Forty years ago, Port Angeles residents overwhelmingly voted against fluoridating their non-fluoridated drinking water.
City Council members then kept the water as it was.
In the Nov. 3 general election, citizens will be asked a similar question, with one big difference: Should the city stop injecting the mineral additive into the water system after doing so for nearly a decade?
Council members heard 80 minutes of public comments Tuesday night that generated 11 opinions against fluoridation and seven in favor.
Then they voted 4-3 to place an advisory measure on the November ballot that asks if city public works and utilities should continue the practice.
Residents who spoke against fluoridation said studies had linked it with tooth discoloration, thyroid problems, tumors, brittle bones, immune system damage, fetal brain development problems, cancer and reduced IQ.
Several also said they should have a choice in the matter and asserted that as things stand, they are being forcibly medicated by the city.
Those in favor, many of them dentists, said fluoridation has been a proven weapon against tooth decay for 70 years.
They blamed fluoride-related health issues on dosages far higher than those used in Port Angeles — 0.7 parts per million of fluorosilicic acid — and accused opponents of employing scare tactics.
One proponent said the amount is equivalent to 1 inch in 23 miles, while another said the ballot box was not the place to decide public health questions.
At next week’s 5 p.m. Tuesday work session, council members will discuss the advisory further and could schedule a public hearing that would be held before the election.
A ballot title must be submitted to the Clallam County Auditor’s Office by Aug. 4, the day of the primary election.
Voters eligible to cast ballots will include an estimated 1,500 Clallam Public Utility District residents who live outside the city limit and are supplied with city water, City Manager Dan McKeen said.
He said running the ballot measure is likely to cost the city between $1,000 and $1,500.
The answer that voters will give to the ballot query does not have the force of law, just as it didn’t in 1975.
If the city does nothing, fluoridation continues as is.
Council members are posing it in anticipation of a controversial decision they must make when a 10-year fluoridation contract with the Washington State Dental Foundation expires May 18.
The organization donated the fluoridation system in return for the city’s pledge to treat drinking water for a decade to fight tooth decay.
Once the contract expires, city officials are free to decide whether to fluoridate the water supply.
The city’s annual cost to add the fluorosilicic acid to the water system is $16,500 for the substance itself, $1,700 for labor and $1,700 for maintenance and repairs.
The system’s age makes it likely that equipment upgrades will be needed in the future, Public Works and Utilities Director Craig Fulton said Tuesday night.
Council members who chose to seek the opinion of voters Nov. 3 included Mayor Dan Di Guilio and council members Lee Whetham, Cherie Kidd and Sissi Bruch.
Deputy Mayor Patrick Downie and council members Dan Gase and Brad Collins opposed the move.
Di Guilio touted the benefits of fluoridation.
“I still feel the community should make that decision,” he said.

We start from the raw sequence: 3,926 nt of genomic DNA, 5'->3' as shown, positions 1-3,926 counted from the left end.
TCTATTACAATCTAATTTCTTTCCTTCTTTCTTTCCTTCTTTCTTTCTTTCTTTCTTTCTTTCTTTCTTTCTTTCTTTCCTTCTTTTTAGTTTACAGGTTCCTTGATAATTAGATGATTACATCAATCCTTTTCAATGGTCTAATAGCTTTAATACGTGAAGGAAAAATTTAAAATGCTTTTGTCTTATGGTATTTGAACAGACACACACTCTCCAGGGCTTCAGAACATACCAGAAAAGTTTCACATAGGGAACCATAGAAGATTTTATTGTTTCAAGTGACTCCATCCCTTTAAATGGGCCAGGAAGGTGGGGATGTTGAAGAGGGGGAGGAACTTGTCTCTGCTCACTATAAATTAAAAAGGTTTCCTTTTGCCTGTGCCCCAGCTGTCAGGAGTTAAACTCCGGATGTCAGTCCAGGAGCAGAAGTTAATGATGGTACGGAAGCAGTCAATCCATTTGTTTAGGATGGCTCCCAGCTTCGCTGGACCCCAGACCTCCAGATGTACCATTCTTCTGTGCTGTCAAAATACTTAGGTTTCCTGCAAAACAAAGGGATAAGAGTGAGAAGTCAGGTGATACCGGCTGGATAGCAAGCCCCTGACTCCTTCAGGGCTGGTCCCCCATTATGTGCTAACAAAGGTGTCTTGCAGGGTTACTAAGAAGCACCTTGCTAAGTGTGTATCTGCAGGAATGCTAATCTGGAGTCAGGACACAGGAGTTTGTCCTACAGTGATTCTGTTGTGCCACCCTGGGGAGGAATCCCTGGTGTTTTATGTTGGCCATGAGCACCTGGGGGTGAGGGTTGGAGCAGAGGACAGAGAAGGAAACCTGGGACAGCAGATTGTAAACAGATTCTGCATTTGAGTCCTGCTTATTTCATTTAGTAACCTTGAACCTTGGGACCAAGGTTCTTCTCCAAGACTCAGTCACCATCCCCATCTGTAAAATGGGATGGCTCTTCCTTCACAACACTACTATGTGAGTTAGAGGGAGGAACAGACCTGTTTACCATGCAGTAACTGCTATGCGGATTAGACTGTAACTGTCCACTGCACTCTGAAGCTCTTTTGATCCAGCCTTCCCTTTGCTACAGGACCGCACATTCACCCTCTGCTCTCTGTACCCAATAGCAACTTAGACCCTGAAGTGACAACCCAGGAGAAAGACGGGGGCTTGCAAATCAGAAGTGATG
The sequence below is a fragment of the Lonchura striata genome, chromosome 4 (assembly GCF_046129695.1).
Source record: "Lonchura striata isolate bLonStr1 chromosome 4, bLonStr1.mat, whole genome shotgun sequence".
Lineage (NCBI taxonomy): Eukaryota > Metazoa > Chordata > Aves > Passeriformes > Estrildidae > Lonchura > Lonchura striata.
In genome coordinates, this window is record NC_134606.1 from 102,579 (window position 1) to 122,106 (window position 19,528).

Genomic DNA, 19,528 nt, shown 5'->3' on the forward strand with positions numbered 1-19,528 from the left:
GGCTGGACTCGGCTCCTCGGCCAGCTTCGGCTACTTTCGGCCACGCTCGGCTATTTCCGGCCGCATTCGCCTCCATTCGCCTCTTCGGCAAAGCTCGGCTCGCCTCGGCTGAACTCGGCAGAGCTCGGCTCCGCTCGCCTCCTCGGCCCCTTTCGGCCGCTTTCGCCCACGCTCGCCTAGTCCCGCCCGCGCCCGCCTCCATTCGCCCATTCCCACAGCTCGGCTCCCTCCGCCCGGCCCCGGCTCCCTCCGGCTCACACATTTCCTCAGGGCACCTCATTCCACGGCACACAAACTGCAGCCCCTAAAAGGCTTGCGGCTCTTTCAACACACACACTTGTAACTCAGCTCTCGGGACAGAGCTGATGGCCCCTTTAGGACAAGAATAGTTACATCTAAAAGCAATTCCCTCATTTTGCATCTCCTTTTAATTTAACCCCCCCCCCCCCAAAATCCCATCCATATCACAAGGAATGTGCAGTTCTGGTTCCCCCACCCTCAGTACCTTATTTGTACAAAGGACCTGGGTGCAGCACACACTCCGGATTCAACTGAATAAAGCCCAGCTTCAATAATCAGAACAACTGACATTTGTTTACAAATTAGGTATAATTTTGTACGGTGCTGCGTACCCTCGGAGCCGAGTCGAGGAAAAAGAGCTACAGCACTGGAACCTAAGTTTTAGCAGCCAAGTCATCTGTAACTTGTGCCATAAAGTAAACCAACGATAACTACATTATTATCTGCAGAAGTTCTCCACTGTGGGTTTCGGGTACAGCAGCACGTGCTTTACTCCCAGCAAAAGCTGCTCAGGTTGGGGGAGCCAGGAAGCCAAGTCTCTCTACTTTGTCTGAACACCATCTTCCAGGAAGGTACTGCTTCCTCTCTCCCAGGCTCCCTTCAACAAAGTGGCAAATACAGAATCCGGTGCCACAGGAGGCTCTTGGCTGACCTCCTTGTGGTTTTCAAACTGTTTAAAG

“I am also concerned about the fact that we do not have any empirical data that shows the last 10 years have made a difference in the children here.”
But Di Guilio also was concerned about how low-income children would obtain fluoride if it was not in their drinking water.
Bruch said she was opposed to fluoridation and that citizens are being forced to ingest it.
Citizens can obtain fluoride through sources other than the city’s water system, she said.
“I’m voting on the ethics of this rather than the science of this because I know this issue has multiple options,” she said.
Council members who opposed the advisory ballot urged further review before making a decision by the time the contract ends in May.
“An advisory vote is not really the thing that gets us what we need,” Gase said.
Collins said a Nov. 4 vote on the divisive issue will turn the City Council elections for seats held by Kidd, who is running for re-election, and Di Guilio, who is not, into a referendum on fluoridation.
“It’s inappropriate to confuse the issue of public health with a popularity question,” Collins said.
Downie urged the scheduling of a community forum to flesh out the facts on fluoridation.
“Would [an advisory ballot] produce the empirical data we all seek, and if so, how?” he asked.
Such a measure, though, is “democracy in action, and that’s what I’m here for,” Whetham said.
When the council approved fluoridation, “so many children were having cavities, and it was an issue that needed to be addressed by the council,” said Kidd, who made the motion to hold the advisory election.
“It’s an important issue to the people of Port Angeles,” she added.
“I would appreciate hearing from the community.”
The community showed up in force at Tuesday’s council meeting, packing council chambers.
“Port Angeles citizens have lost the power of refusing to be medicated,” said longtime fluoridation critic Dr. Eloise Kailin.
But Dr. Tom Locke, former health officer for Clallam and Jefferson counties, called fluoridation “one of the most successful public health strategies ever devised.”
The addition of fluoride to Port Angeles’ water has survived several challenges in court.
Forks and Port Angeles are the only two cities on the North Olympic Peninsula that fluoridate their drinking water.